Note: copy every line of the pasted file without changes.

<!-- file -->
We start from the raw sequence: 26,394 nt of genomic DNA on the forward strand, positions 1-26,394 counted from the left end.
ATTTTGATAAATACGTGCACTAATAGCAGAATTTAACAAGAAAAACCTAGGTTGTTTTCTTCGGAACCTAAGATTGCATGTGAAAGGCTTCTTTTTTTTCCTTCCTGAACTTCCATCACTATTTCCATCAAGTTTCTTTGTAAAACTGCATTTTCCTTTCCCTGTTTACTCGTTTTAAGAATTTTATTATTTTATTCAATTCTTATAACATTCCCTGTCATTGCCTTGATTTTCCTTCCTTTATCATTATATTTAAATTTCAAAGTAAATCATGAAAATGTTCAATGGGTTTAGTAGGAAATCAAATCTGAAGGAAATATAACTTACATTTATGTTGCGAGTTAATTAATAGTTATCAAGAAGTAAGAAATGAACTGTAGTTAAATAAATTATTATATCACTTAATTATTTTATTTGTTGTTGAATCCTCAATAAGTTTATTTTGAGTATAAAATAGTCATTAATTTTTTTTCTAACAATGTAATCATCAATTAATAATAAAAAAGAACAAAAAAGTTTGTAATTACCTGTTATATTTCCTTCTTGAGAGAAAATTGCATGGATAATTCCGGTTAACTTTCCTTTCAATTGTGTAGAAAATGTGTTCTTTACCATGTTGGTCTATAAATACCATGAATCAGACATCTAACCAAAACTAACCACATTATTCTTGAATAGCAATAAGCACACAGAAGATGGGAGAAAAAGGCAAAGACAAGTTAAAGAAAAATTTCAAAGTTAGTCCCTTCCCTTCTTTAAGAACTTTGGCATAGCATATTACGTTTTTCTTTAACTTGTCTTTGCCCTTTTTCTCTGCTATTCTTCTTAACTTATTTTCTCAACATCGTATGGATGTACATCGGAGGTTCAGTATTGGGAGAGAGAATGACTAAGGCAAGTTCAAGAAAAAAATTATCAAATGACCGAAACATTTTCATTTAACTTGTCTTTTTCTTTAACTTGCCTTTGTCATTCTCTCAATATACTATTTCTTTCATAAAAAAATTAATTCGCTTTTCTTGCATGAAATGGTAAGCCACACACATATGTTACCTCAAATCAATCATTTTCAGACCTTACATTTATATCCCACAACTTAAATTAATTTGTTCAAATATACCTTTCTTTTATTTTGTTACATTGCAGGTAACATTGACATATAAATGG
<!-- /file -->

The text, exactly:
We start from the raw sequence: 26,394 nt of genomic DNA on the forward strand, positions 1-26,394 counted from the left end.
ATTTTGATAAATACGTGCACTAATAGCAGAATTTAACAAGAAAAACCTAGGTTGTTTTCTTCGGAACCTAAGATTGCATGTGAAAGGCTTCTTTTTTTTCCTTCCTGAACTTCCATCACTATTTCCATCAAGTTTCTTTGTAAAACTGCATTTTCCTTTCCCTGTTTACTCGTTTTAAGAATTTTATTATTTTATTCAATTCTTATAACATTCCCTGTCATTGCCTTGATTTTCCTTCCTTTATCATTATATTTAAATTTCAAAGTAAATCATGAAAATGTTCAATGGGTTTAGTAGGAAATCAAATCTGAAGGAAATATAACTTACATTTATGTTGCGAGTTAATTAATAGTTATCAAGAAGTAAGAAATGAACTGTAGTTAAATAAATTATTATATCACTTAATTATTTTATTTGTTGTTGAATCCTCAATAAGTTTATTTTGAGTATAAAATAGTCATTAATTTTTTTTCTAACAATGTAATCATCAATTAATAATAAAAAAGAACAAAAAAGTTTGTAATTACCTGTTATATTTCCTTCTTGAGAGAAAATTGCATGGATAATTCCGGTTAACTTTCCTTTCAATTGTGTAGAAAATGTGTTCTTTACCATGTTGGTCTATAAATACCATGAATCAGACATCTAACCAAAACTAACCACATTATTCTTGAATAGCAATAAGCACACAGAAGATGGGAGAAAAAGGCAAAGACAAGTTAAAGAAAAATTTCAAAGTTAGTCCCTTCCCTTCTTTAAGAACTTTGGCATAGCATATTACGTTTTTCTTTAACTTGTCTTTGCCCTTTTTCTCTGCTATTCTTCTTAACTTATTTTCTCAACATCGTATGGATGTACATCGGAGGTTCAGTATTGGGAGAGAGAATGACTAAGGCAAGTTCAAGAAAAAAATTATCAAATGACCGAAACATTTTCATTTAACTTGTCTTTTTCTTTAACTTGCCTTTGTCATTCTCTCAATATACTATTTCTTTCATAAAAAAATTAATTCGCTTTTCTTGCATGAAATGGTAAGCCACACACATATGTTACCTCAAATCAATCATTTTCAGACCTTACATTTATATCCCACAACTTAAATTAATTTGTTCAAATATACCTTTCTTTTATTTTGTTACATTGCAGGTAACATTGACATATAAATGG